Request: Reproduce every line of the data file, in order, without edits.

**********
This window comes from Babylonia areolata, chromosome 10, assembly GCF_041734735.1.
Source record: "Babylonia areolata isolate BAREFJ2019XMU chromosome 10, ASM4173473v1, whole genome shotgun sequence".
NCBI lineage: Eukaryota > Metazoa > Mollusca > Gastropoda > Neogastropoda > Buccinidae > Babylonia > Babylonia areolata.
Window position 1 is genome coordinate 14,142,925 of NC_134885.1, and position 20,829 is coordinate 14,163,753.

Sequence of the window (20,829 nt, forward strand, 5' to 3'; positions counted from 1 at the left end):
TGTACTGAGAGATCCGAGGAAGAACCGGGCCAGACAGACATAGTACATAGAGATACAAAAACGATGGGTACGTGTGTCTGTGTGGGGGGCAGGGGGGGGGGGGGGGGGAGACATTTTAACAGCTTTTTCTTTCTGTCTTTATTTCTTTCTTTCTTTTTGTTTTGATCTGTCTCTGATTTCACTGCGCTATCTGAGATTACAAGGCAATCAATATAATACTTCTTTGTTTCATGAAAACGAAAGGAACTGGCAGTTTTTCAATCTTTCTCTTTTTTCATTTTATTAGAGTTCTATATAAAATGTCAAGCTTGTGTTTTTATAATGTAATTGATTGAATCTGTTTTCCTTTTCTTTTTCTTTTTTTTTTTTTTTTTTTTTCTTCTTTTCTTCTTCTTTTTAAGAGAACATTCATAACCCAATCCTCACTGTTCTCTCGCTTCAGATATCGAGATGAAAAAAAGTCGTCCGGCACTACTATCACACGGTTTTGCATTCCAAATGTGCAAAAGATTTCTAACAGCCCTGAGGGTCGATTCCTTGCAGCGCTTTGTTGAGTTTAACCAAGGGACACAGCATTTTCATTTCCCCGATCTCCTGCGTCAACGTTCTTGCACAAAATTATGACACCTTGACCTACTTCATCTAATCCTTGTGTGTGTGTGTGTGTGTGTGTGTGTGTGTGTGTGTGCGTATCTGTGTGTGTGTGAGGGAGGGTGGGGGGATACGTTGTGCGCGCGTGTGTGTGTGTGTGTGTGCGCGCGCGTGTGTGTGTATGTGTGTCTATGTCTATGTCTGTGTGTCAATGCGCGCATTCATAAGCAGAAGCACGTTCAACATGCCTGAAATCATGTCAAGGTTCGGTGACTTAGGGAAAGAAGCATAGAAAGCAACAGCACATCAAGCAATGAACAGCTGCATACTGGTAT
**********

This window comes from Babylonia areolata, chromosome 10, assembly GCF_041734735.1.
Source record: "Babylonia areolata isolate BAREFJ2019XMU chromosome 10, ASM4173473v1, whole genome shotgun sequence".
NCBI lineage: Eukaryota > Metazoa > Mollusca > Gastropoda > Neogastropoda > Buccinidae > Babylonia > Babylonia areolata.
Window position 1 is genome coordinate 14,142,925 of NC_134885.1, and position 20,829 is coordinate 14,163,753.

Sequence of the window (20,829 nt, forward strand, 5' to 3'; positions counted from 1 at the left end):
TGTACTGAGAGATCCGAGGAAGAACCGGGCCAGACAGACATAGTACATAGAGATACAAAAACGATGGGTACGTGTGTCTGTGTGGGGGGCAGGGGGGGGGGGGGGGGGAGACATTTTAACAGCTTTTTCTTTCTGTCTTTATTTCTTTCTTTCTTTTTGTTTTGATCTGTCTCTGATTTCACTGCGCTATCTGAGATTACAAGGCAATCAATATAATACTTCTTTGTTTCATGAAAACGAAAGGAACTGGCAGTTTTTCAATCTTTCTCTTTTTTCATTTTATTAGAGTTCTATATAAAATGTCAAGCTTGTGTTTTTATAATGTAATTGATTGAATCTGTTTTCCTTTTCTTTTTCTTTTTTTTTTTTTTTTTTTTTCTTCTTTTCTTCTTCTTTTTAAGAGAACATTCATAACCCAATCCTCACTGTTCTCTCGCTTCAGATATCGAGATGAAAAAAAGTCGTCCGGCACTACTATCACACGGTTTTGCATTCCAAATGTGCAAAAGATTTCTAACAGCCCTGAGGGTCGATTCCTTGCAGCGCTTTGTTGAGTTTAACCAAGGGACACAGCATTTTCATTTCCCCGATCTCCTGCGTCAACGTTCTTGCACAAAATTATGACACCTTGACCTACTTCATCTAATCCTTGTGTGTGTGTGTGTGTGTGTGTGTGTGTGTGTGTGTGCGTATCTGTGTGTGTGTGAGGGAGGGTGGGGGGATACGTTGTGCGCGCGTGTGTGTGTGTGTGTGTGCGCGCGCGTGTGTGTGTATGTGTGTCTATGTCTATGTCTGTGTGTCAATGCGCGCATTCATAAGCAGAAGCACGTTCAACATGCCTGAAATCATGTCAAGGTTCGGTGACTTAGGGAAAGAAGCATAGAAAGCAACAGCACATCAAGCAATGAACAGCTGCATACTGGTAT